· Awareness of the rules of war is low. Only 37 per cent of those who report living where the war took place and 25 per cent in the rest of the country think that there are laws prohibiting combatants from depriving civilians of food, medicine or water.
· Nigerians display varying degrees of willingness to punish those who have committed crimes during war. While around half of south-easterners, who comprise the largest percentage of people living in the area of conflict, think that there are rules that are so important that those who break them in wartime should be punished (52 per cent), support for punishment is lower among those in the rest of the country (39 per cent).
· Most Nigerians look to international, rather than domestic, bodies to mete out punishment. While a strong majority (66 per cent) of south-easterners think an international criminal court should be responsible for punishment, only 38 per cent of those in the rest of the country agree.
International institutions. All Nigerians, but especially south-easterners, look favourably on international institutions and their missions, and nearly all Nigerians, regardless of geography, think better days lie ahead for their country.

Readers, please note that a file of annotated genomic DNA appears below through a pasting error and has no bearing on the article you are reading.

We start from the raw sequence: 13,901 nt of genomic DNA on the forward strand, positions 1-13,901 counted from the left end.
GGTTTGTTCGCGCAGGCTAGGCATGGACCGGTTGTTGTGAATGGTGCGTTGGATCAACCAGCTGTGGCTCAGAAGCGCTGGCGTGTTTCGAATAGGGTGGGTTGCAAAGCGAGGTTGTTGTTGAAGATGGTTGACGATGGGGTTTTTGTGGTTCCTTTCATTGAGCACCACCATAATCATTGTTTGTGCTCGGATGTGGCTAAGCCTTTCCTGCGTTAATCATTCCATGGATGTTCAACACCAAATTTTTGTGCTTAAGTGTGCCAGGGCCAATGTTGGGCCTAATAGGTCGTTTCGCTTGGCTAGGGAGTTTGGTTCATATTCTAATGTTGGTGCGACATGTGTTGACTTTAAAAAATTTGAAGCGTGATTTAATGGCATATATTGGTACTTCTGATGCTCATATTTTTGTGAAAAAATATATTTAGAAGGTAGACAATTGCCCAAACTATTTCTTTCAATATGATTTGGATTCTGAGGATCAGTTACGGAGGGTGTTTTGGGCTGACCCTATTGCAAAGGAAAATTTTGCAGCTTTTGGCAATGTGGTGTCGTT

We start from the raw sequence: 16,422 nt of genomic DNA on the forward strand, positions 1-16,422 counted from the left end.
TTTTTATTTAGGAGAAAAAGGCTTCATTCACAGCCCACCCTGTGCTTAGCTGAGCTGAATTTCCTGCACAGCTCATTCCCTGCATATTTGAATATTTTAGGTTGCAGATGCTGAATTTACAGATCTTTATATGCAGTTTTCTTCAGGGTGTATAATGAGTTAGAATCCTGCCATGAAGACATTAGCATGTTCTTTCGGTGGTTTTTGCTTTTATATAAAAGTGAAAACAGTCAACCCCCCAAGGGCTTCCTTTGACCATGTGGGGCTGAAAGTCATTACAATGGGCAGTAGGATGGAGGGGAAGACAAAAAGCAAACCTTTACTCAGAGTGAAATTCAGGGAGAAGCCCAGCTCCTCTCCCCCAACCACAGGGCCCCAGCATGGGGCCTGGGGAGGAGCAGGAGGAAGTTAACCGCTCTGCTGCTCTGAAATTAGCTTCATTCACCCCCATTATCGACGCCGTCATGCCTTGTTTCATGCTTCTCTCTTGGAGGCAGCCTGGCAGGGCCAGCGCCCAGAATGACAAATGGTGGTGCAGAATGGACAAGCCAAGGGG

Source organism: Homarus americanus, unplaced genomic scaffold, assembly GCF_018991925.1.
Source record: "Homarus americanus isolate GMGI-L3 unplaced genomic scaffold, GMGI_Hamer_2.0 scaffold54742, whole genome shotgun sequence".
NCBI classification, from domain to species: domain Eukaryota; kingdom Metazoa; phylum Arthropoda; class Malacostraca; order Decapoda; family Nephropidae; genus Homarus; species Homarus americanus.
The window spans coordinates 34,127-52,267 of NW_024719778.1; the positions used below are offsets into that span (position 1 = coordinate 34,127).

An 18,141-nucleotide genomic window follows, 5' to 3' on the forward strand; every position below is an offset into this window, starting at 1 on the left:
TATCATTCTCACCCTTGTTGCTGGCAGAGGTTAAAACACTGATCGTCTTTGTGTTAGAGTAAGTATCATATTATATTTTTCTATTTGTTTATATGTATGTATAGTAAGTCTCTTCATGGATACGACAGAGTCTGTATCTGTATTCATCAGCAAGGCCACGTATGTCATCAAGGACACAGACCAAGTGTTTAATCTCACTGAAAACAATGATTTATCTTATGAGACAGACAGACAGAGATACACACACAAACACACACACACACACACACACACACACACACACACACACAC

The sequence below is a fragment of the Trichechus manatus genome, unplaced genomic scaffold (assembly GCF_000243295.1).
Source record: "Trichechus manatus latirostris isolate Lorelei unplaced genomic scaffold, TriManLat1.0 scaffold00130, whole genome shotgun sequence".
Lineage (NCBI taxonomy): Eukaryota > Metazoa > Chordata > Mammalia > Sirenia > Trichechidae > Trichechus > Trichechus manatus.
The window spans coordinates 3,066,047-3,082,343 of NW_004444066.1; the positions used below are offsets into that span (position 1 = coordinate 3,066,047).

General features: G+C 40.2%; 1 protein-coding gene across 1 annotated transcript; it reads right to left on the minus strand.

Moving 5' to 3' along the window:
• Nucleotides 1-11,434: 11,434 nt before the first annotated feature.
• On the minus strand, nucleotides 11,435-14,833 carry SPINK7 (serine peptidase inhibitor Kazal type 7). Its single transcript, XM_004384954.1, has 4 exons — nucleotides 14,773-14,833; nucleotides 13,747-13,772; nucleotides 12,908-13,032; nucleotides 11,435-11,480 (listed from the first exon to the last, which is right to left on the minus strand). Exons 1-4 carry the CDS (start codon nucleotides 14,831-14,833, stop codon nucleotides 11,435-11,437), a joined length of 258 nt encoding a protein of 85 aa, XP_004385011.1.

· Overwhelming majorities of all populations - 81 per cent of south-easterners and 84 per cent of those living elsewhere - say they would like to see more intervention from the international community to assist civilians during wartime.
· Most Nigerians (84 per cent) are familiar with the red cross emblem. While over one-third (35 per cent) of south-easterners accurately name what the red cross emblem protects - medical buildings and vehicles and Red Cross personnel - a significantly smaller percentage of Nigerians in the rest of the country (16 per cent) do so.
· A solid majority (60 per cent) of Nigerians believe the ICRC/Red Cross played the biggest role in protecting civilians during the conflict; 36 per cent say "international humanitarian organizations" played the biggest role. South-easterners are most likely to credit the ICRC/ Red Cross (73 per cent), compared with 51 per cent of Nigerians in the rest of the country.
· The vast majority of Nigerians (82 per cent) are optimistic that the peace will last in the future. Only 8 per cent think there will be more war.